My trainer and its tramp stamp.

In addition to undergoing a transition from no resistance to high resistance after about 15 minutes of riding, my trainer sounded like a train trying to stop on a dime. So after I completed and passed my medical boards, I decided to reward myself with fancy schmancy Tacx Neo. Merry Christmas to me!

Of course, the trainer was on backorder, so it took a month to even ship. No problems; I figured I had waited 11 years, I can wait another month. Then, in mid December I received word the trainer was on its way and would be arriving right before Christmas. Great, what joyous, perfect timing! Except for the fact that I missed the UPS guy! Looks like my wait was going to be a bit longer. Finally, in early January, the 60 pound box arrived, and I jumped like Ralph with his new BB gun.

Out of the box it went like a bacon from the pan. Thanks to the instructions, the assembly was a cinch. As everyone already knows, you have to buy a cassette to go with the Tacx. The hub is a cool EDCO Multisys. Basically it is a hub that excepts both Shimano and Campy. I slid on my Shimano cassette, but my Shimano cassette tool didn’t fit. So I just decided to tighten by hand as much as I could and loaded up my bike.

Okay, so I just couldn’t wait any longer and I loaded up Zwift. The trainer paired up like Taylor Swift and lipstick: flawlessly. A few minutes later, I was cruising Zwift bathed in the soft glow of LED light and navigating along automatically changed resistance. The first ride was everything I imagined. Smooth. Alive. No more crunching along in my highest gear while just barely scraping my FTP. It was like a dream come true….except for the loud clunking. Yes, the scourge of DC Rainmaker’s comment section emanated from between my legs.”Clack-clack-clack-clack” pierced through the nirvana that is the Neo.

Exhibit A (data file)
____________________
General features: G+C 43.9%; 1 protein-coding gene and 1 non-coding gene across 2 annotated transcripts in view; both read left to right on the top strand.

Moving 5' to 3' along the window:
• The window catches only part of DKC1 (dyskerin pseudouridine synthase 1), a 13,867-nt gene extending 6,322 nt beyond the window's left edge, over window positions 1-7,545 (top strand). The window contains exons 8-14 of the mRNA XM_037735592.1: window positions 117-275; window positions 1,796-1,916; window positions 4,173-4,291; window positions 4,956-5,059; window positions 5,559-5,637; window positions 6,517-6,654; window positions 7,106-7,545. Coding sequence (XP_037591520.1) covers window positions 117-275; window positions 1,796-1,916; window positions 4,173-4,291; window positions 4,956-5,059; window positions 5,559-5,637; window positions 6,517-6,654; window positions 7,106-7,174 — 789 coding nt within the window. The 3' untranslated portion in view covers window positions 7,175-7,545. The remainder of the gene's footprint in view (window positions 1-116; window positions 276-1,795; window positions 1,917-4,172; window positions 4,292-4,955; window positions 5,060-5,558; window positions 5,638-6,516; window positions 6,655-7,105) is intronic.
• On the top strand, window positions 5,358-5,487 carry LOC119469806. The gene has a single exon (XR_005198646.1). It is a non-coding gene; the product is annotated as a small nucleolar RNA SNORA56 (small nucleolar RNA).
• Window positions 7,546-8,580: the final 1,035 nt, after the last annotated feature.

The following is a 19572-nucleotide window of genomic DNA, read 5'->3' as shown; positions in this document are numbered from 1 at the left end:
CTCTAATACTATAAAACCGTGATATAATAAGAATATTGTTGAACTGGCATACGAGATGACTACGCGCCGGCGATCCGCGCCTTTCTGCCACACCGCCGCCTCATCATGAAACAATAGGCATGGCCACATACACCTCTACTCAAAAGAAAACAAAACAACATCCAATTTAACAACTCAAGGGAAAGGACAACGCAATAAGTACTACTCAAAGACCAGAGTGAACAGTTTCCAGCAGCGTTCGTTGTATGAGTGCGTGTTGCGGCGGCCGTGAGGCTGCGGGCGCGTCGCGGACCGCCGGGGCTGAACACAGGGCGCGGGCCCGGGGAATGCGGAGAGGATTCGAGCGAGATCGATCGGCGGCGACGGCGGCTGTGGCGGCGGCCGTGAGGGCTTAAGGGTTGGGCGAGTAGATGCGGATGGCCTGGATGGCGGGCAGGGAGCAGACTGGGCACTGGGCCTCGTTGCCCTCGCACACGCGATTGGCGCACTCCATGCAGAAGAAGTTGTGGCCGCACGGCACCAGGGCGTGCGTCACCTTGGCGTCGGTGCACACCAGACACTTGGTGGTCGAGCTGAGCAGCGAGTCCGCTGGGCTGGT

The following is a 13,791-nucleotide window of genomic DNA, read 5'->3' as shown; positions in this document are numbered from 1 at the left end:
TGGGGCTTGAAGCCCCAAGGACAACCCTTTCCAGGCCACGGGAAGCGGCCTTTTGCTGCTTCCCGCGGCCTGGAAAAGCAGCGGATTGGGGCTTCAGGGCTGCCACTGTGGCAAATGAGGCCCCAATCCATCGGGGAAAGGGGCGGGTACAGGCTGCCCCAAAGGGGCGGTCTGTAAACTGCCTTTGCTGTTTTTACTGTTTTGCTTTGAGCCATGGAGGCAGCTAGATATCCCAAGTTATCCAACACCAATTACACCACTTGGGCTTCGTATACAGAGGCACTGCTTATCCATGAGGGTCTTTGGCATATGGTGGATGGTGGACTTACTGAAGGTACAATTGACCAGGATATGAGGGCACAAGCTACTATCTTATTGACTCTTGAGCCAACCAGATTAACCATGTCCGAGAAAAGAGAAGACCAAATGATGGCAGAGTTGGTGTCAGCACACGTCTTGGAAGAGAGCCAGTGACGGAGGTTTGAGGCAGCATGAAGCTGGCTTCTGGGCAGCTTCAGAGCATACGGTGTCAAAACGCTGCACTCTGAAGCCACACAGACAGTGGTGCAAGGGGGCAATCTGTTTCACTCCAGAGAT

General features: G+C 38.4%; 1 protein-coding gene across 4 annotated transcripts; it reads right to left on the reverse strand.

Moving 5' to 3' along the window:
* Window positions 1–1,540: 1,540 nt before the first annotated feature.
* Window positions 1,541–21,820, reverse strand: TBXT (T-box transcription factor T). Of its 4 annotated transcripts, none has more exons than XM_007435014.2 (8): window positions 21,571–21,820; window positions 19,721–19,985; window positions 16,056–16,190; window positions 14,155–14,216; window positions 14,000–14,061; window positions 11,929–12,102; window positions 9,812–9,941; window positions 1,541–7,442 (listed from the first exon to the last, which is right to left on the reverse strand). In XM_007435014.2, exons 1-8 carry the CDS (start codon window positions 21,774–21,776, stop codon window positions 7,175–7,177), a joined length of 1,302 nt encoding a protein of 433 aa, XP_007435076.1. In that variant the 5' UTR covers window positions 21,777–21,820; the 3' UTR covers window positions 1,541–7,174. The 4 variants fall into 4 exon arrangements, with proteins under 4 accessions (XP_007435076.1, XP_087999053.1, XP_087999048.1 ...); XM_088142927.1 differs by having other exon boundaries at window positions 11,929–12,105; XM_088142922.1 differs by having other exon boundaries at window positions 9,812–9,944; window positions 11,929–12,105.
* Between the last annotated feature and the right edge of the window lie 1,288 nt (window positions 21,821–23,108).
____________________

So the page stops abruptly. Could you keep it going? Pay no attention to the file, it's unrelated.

Into emergency diagnostic mode I went. Like a patient with chest pain, I went through every possibility, proceeding from most to least levels of probability. Adjust derailleur. Adjust quick release. Check cassette. Re-tighten cassette. Oil chain. Oil cassette. Drink beer. Try different bikes. Get bike tune up by LBS. Nothing I did mattered to the Neo.


So, after two days, I gave up to the one possibility I wished to avoid: my trainer was a fluke on the assembly line. Back in the box and back to Trisports it went. Exchange went smoothly, and after three weeks, another trainer was in my hand. Rinse and repeat and there I was again, clipped into my pedals. Cadence picked up and…..”Clack-clack-clack-clack!!!” After this, my mind was as fried as Jens Voight’s legs. In one last hope of desperation, I took my bike and trainer to Glacier Cyclery in Whitefish, Montana. I gave them my story and waited for the phone call.

There are some days you remember in your life. Your first kiss. Graduating from college. Your first Ironman finish. Thursday was one of those days. The bike store appeared on my phone, and I picked up the call with the trepidation of Wesley Snipes answering a call from the IRS. Was my bike framed cracked? Quarq bottom bracket busted? No. After all that, the culprit was…..a loose cassette!! Turns out, a few more turns of the screw with the proper tool was needed to cinch down the cassette. A campy cassette tool at that. This news was sort of like texting your friend that he left his phone at your house. Hilarious mixed with 2 shots of WTF.

The story came to the end this morning. Finally, after three months, I climbed atop my Christmas, Birthday and Boards present and pedaled off onto the Ironman Kona course. Whisper quiet. Smooth resistance changing with the terrain. Beautiful.


They say that good things comes to those who wait. In this case, my problem solving skills can be looked at as an investment in awesomeness. Glad to finally have the trainer of my dreams…just wish it had arrived sooner!